Mothaffar F. Rimawi, MD
HER2-directed agents and chemotherapy have dramatically improved the outlook for patients with HER2-positive breast cancer, but researchers are still scratching the surface in understanding the biology of the disease and resistance mechanisms, said Mothaffar F. Rimawi, MD.
“When we look at the landscape of metastatic disease, we see that it evolves,” explained Rimawi. “Genomically, if we look at primary breast cancer and metastatic breast cancer, there are variations in the mutational profile; this would tell us there are pathways that get upregulated to create resistance. We need to be cognizant of that as we are developing these treatment strategies.”
The HER2-targeted agent pertuzumab (Perjeta) combined with trastuzumab (Herceptin) and chemotherapy or endocrine therapy is the well-established frontline option in the metastatic setting, but more agents are making headway in the adjuvant space, such as ado-trastuzumab emtansine (T-DM1; Kadcyla).
With the positive data from the KATHERINE trial presented at the 2018 San Antonio Breast Cancer Symposium, an adjuvant standard of care has emerged for patients with high-risk HER2-positive early breast cancer.
The open-label phase III trial showed that T-DM1 reduced the risk of invasive disease recurrence or death by 50% compared with trastuzumab. Adjuvant T-DM1 also demonstrated a statistically significant and clinically meaningful improvement in invasive disease-free survival (iDFS) versus trastuzumab; the 3-year iDFS rate was 88.3% with T-DM1 versus 77.0% with trastuzumab. The iDFS benefit with T-DM1 was upheld across key patient subgroups.
In an interview with OncLive
, Rimawi, an associate professor and director of Clinical Research at the Lester and Sue Smith Breast Center at Baylor College of Medicine, discussed the current options in HER2-positive breast cancer and shed light on where future research is headed.
OncLive: Could you describe the metastatic HER2-positive breast cancer paradigm?
: The landscape of metastatic HER2-positive breast cancer is evolving very rapidly. It is evolving because of several factors. In the early-stage setting, [there are] increased reports from clinical trials showing benefits from anti-HER2 agents, such as pertuzumab and neratinib (Nerlynx) and, most recently, results from the KATHERINE study on T-DM1. [These agents] are improving patient outcomes in the early-stage setting, but they are also using them in the metastatic setting and moving them earlier. That is likely to affect how those agents are used, if they are used again in the metastatic setting.
The other aspect of it is that there are a number of new agents addressing a new mechanism of action as well as mechanisms of resistance. It is very important that we understand the biology of resistance and then try to develop strategies to overcome them. The combinations we design need to be rational and biologically informed. They need to be personalized to the particular patient and their individual tumor.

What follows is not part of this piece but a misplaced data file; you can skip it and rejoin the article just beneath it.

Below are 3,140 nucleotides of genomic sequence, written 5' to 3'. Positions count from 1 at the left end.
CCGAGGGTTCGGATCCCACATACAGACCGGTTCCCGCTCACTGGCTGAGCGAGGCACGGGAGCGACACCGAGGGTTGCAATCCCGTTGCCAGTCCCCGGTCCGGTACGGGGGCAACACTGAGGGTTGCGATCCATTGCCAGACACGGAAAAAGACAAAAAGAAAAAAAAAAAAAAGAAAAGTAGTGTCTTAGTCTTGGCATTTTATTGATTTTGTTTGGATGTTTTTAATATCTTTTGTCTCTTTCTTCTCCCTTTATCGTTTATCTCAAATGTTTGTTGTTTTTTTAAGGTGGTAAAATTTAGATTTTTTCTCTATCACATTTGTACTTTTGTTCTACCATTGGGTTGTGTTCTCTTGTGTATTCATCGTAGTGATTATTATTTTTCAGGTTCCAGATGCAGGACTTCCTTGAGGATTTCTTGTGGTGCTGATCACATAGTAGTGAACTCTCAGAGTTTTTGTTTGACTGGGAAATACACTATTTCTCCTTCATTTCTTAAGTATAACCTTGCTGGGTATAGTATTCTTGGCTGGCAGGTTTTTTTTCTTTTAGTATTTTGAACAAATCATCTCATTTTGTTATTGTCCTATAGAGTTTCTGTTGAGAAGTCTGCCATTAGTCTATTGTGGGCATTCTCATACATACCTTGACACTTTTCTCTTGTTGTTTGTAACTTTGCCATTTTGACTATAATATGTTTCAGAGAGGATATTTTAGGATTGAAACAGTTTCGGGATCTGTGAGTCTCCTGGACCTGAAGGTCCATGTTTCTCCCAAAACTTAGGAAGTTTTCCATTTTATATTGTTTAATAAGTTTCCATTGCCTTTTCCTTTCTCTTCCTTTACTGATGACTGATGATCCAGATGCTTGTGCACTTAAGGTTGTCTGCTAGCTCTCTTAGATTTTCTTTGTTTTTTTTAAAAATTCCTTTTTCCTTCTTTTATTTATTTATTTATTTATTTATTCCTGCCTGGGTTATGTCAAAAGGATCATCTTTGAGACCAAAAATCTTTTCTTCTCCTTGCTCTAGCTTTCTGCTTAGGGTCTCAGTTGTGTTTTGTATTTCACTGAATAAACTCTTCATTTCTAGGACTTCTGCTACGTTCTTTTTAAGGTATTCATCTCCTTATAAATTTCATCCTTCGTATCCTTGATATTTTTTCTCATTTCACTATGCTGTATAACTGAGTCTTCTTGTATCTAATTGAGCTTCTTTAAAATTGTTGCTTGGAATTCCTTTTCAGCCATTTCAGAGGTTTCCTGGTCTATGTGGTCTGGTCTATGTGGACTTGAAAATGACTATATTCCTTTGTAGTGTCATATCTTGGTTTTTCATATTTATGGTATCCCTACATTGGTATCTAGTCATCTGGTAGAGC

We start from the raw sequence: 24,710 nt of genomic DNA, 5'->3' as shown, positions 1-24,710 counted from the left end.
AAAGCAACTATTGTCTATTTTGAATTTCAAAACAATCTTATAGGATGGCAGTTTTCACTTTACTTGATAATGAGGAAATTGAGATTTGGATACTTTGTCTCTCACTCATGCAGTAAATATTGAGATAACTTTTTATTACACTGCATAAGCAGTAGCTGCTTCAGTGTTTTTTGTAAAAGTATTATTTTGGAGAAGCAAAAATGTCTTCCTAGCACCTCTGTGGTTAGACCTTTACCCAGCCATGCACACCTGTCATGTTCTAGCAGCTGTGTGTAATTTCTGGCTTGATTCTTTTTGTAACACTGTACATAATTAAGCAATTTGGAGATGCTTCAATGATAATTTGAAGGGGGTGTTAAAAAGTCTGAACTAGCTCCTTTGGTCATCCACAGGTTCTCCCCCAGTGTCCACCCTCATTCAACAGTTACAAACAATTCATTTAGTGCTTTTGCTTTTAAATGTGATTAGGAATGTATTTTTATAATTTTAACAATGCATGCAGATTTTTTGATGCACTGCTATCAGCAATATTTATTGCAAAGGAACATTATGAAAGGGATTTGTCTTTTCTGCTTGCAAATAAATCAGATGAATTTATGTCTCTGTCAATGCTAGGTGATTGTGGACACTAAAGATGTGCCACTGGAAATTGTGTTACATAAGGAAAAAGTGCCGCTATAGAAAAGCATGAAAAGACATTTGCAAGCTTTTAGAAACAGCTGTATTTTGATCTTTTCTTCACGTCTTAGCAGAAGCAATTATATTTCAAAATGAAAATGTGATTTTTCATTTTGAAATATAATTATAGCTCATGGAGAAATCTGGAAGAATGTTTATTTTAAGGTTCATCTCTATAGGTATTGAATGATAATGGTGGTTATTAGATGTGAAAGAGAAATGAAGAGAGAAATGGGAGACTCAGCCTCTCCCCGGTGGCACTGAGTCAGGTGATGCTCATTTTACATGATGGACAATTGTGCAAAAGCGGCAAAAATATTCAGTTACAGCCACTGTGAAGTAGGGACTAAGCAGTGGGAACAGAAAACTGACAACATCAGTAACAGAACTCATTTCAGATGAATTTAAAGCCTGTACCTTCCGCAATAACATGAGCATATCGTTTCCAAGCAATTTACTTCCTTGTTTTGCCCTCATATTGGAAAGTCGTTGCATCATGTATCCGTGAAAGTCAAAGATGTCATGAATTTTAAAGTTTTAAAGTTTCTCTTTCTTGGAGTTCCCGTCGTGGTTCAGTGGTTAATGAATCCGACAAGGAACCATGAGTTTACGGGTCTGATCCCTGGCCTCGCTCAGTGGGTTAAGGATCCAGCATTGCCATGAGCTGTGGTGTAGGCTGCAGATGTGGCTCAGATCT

Could you share any updates from the 2018 San Antonio Breast Cancer Symposium?
The KATHERINE trial has been a major breakthrough in this field. It evaluated patients who received neoadjuvant chemotherapy plus anti-HER2 agents; about 80% of them received trastuzumab alone, while the 20% [were given] pertuzumab, too. If patients had residual disease, they moved on to a continuation of trastuzumab versus T-DM1. The study demonstrated quite a robust improvement in disease-free survival. We need to interpret these data with a lot of optimism. It is important to keep in mind that we personalize our approach for each individual patient. The patients who will do the best with this regimen are those similar to the ones enrolled in the trial, although all subgroups seemed to have similar benefit.
What are the biggest considerations in the field in terms of developing future agents?
As it stands today, pertuzumab is the frontline option in combination with trastuzumab and chemotherapy or endocrine therapy. Second-line treatment is T-DM1. With results from APHINITY and ExteNET, some proportion of patients are going to see these agents in the early-stage setting. If you want to use them again in the metastatic setting, enough time needs to pass, and we have data demonstrating that the efficacy will decrease.
We need to develop strategies to get around that. One idea that comes to mind is [the use of] TKIs. We have 2 in development. One is neratinib, which is approved in the extended adjuvant setting but not yet in the metastatic setting.